Attorney General Jeff Sessions’s public suggestion that he may appoint a special counsel to investigate Hillary Clinton has alarmed current and former Justice Department officials who fear he will further politicize the embattled agency. [WaPo]

The Republican Party of Kentucky’s communications manbaby, Tres Watson, has been whining about this on social media. He’s taken every opportunity to spew homophobic bullshit since getting his new RPK job. So I’m taking every opportunity to identify him a bigot. You know how I know? Because I know him. And when these Republicans like Watson and Scott Jennings decide it’s cool to all of a sudden turn into bigots? I’m going to call their asses out. [H-L]

The American delegation to the United Nations climate talks has not held any press conferences, though White House energy and environment adviser George Banks will occasionally venture out to the snack bar beneath the U.S. delegate’s office. [HuffPo]

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Alison Appears To Be In A Big Pickle

Calling the claims against her “politically motivated and spurious,” Secretary of State Alison Lundergan Grimes denied that she ever improperly obtained voter data or that she took inappropriate action in a contract with a state vendor. [H-L]

Donald Trump on Thursday formally declared a public health emergency for the opioid crisis, an action that has been more than two months in the making. [HuffPo]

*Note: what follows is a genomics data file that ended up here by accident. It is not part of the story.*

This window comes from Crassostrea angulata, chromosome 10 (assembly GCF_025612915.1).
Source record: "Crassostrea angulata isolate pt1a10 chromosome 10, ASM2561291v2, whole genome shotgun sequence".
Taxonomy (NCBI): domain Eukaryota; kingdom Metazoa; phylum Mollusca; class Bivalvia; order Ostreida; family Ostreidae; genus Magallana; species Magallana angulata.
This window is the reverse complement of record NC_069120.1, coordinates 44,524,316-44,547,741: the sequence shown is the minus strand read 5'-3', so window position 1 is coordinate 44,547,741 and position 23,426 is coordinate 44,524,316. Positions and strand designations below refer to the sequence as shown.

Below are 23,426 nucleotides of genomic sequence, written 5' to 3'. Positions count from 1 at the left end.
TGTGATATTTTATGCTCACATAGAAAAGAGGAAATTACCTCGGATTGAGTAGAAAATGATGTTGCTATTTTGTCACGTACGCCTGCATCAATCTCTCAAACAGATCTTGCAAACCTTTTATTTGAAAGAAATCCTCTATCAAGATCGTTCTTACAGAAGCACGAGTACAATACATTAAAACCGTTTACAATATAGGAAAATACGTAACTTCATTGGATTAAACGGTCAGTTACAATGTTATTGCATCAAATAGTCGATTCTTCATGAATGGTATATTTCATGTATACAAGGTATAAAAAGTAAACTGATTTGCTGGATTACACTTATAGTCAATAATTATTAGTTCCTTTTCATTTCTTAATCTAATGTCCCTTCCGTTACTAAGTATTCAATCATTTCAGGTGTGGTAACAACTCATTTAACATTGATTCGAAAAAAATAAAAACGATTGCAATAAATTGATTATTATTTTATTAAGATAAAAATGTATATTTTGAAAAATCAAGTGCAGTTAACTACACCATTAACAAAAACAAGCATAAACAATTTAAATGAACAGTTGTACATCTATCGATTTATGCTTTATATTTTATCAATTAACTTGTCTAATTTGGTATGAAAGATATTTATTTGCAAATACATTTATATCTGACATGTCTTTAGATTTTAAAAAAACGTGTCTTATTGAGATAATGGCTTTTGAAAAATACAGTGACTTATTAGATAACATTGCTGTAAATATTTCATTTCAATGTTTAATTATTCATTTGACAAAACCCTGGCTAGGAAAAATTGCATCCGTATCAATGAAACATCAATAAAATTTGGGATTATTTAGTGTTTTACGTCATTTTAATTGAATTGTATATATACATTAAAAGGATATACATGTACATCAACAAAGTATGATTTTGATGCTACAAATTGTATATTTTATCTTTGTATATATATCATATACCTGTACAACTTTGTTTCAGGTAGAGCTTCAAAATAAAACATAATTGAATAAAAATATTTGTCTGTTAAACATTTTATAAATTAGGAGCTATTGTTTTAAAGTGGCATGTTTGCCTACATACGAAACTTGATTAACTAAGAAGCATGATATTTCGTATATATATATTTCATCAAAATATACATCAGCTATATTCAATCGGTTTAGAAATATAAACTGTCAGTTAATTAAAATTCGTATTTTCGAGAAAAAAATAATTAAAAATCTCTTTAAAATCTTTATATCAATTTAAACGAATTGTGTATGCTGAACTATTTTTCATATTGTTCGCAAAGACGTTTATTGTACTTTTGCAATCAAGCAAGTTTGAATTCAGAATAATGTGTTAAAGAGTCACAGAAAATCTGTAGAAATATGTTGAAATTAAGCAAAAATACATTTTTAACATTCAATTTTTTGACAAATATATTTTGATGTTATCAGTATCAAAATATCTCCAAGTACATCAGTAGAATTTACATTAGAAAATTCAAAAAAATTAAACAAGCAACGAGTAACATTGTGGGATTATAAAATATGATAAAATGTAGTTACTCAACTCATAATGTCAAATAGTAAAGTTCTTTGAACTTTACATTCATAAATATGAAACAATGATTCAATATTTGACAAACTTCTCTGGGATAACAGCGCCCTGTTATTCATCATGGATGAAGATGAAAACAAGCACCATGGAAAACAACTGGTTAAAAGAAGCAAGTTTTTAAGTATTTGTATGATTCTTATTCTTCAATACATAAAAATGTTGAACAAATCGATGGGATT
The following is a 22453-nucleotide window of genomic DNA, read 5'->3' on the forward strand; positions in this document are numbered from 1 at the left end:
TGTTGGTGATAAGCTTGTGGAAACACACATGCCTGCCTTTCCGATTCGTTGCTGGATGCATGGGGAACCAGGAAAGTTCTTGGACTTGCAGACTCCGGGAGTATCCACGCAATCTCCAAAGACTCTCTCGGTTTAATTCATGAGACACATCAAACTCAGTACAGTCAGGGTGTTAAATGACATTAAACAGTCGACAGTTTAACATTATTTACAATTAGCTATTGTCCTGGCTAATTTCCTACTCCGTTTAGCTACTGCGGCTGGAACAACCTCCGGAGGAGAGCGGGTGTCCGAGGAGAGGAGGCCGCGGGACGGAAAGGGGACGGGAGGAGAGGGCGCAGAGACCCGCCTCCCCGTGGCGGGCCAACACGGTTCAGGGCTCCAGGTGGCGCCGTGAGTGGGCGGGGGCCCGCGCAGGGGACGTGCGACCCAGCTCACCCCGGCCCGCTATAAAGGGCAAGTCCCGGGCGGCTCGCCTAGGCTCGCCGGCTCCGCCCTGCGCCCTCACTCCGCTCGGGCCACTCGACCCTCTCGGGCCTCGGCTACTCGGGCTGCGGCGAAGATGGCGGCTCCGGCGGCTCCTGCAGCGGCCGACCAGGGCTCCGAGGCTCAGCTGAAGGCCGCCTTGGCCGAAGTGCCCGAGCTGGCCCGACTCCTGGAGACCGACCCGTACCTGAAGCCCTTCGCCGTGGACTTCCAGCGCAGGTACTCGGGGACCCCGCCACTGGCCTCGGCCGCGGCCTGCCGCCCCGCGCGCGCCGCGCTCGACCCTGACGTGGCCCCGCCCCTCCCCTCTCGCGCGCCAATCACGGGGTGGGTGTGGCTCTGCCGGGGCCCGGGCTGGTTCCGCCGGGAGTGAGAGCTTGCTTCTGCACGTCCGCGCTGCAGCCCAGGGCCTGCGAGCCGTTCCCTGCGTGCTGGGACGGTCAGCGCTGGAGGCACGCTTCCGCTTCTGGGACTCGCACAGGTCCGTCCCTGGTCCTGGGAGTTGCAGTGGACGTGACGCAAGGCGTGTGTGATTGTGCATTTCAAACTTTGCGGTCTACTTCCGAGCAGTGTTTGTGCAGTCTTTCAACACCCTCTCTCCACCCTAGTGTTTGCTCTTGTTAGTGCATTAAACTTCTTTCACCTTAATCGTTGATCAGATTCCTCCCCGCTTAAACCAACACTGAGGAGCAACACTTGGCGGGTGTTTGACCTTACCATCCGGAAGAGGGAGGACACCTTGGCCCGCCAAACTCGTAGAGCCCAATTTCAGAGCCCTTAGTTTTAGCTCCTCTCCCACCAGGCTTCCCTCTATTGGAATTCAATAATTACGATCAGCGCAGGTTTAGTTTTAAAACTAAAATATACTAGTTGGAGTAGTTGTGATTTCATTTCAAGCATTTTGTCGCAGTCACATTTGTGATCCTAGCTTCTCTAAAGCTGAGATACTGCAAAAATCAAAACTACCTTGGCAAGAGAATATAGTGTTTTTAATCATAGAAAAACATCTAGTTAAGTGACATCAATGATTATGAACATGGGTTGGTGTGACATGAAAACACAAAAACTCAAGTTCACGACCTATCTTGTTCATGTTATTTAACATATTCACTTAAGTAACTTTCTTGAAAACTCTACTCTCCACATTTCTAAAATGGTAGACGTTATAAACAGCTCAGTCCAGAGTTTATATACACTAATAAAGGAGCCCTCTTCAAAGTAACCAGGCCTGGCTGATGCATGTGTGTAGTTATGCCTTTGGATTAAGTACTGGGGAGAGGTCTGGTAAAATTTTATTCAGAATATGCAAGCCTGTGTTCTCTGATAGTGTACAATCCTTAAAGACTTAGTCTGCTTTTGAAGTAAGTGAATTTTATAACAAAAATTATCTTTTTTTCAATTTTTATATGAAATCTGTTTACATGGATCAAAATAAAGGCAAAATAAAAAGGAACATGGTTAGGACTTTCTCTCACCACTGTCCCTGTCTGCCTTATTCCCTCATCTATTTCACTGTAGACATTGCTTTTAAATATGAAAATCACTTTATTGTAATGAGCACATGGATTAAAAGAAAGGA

Matt Bevin’s a crazy-eyed hypocrite. The people he’s attacking? They’re the very people he originally sought for advice on the pension mess. His team even tried to lure me in for advice and connections on those in-the-know about KRS. Now they’re attacking them. Here’s hoping they all lose their asses over the next couple years. [C-J/AKN]

Last month, ProPublica published a deep examination of how struggling black Americans are much less likely to gain lasting relief from bankruptcy than their white peers. [ProPublica]

Hahahahaha! They think a living wage is ever going to be a thing in Louisville with folks like Greg Fischer and David Yates in charge. [WFPL]

Earlier this month at the Brooklyn Museum, scholar and MSNBC legal analyst Paul Butler joined Michelle Alexander, civil rights lawyer and author of The New Jim Crow, for a conversation about his latest book, Chokehold: Policing Black Men. As a former federal prosecutor, Butler uses his firsthand experience to demonstrate how the legal system is structured to target and criminalize black men. [Bill Moyers]

The Democratic Minority Leader in the Kentucky House of Representatives still doesn’t know what’s in a proposed Republican measure to alter the benefit structure and strengthen financially the state’s public pension plans. [Ronnie Ellis]

Senate Democrats have questioned whether Donald Trump’s nominee for a top EPA position is violating the law by working at the agency before being confirmed, and they are demanding more details about his duties. [NBC News]